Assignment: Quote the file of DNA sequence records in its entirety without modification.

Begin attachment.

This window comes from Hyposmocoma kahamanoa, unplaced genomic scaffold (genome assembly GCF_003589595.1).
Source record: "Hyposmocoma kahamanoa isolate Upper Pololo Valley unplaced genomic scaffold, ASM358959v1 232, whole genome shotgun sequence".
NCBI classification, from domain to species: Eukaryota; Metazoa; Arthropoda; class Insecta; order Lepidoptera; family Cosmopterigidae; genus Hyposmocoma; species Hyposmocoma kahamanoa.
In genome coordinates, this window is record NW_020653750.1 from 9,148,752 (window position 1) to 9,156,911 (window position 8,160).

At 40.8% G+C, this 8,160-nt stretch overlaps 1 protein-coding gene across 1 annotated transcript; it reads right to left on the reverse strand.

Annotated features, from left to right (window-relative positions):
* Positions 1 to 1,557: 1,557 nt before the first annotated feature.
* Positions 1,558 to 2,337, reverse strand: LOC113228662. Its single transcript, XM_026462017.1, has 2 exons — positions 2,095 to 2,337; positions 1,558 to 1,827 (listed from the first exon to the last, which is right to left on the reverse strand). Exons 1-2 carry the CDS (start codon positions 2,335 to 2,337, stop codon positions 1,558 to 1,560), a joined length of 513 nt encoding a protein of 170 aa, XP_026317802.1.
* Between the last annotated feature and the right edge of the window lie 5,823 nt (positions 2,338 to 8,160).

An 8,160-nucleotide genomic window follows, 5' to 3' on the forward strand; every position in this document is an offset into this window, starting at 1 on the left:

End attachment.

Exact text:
This window comes from Hyposmocoma kahamanoa, unplaced genomic scaffold (genome assembly GCF_003589595.1).
Source record: "Hyposmocoma kahamanoa isolate Upper Pololo Valley unplaced genomic scaffold, ASM358959v1 232, whole genome shotgun sequence".
NCBI classification, from domain to species: Eukaryota; Metazoa; Arthropoda; class Insecta; order Lepidoptera; family Cosmopterigidae; genus Hyposmocoma; species Hyposmocoma kahamanoa.
In genome coordinates, this window is record NW_020653750.1 from 9,148,752 (window position 1) to 9,156,911 (window position 8,160).

At 40.8% G+C, this 8,160-nt stretch overlaps 1 protein-coding gene across 1 annotated transcript; it reads right to left on the reverse strand.

Annotated features, from left to right (window-relative positions):
* Positions 1 to 1,557: 1,557 nt before the first annotated feature.
* Positions 1,558 to 2,337, reverse strand: LOC113228662. Its single transcript, XM_026462017.1, has 2 exons — positions 2,095 to 2,337; positions 1,558 to 1,827 (listed from the first exon to the last, which is right to left on the reverse strand). Exons 1-2 carry the CDS (start codon positions 2,335 to 2,337, stop codon positions 1,558 to 1,560), a joined length of 513 nt encoding a protein of 170 aa, XP_026317802.1.
* Between the last annotated feature and the right edge of the window lie 5,823 nt (positions 2,338 to 8,160).

An 8,160-nucleotide genomic window follows, 5' to 3' on the forward strand; every position in this document is an offset into this window, starting at 1 on the left: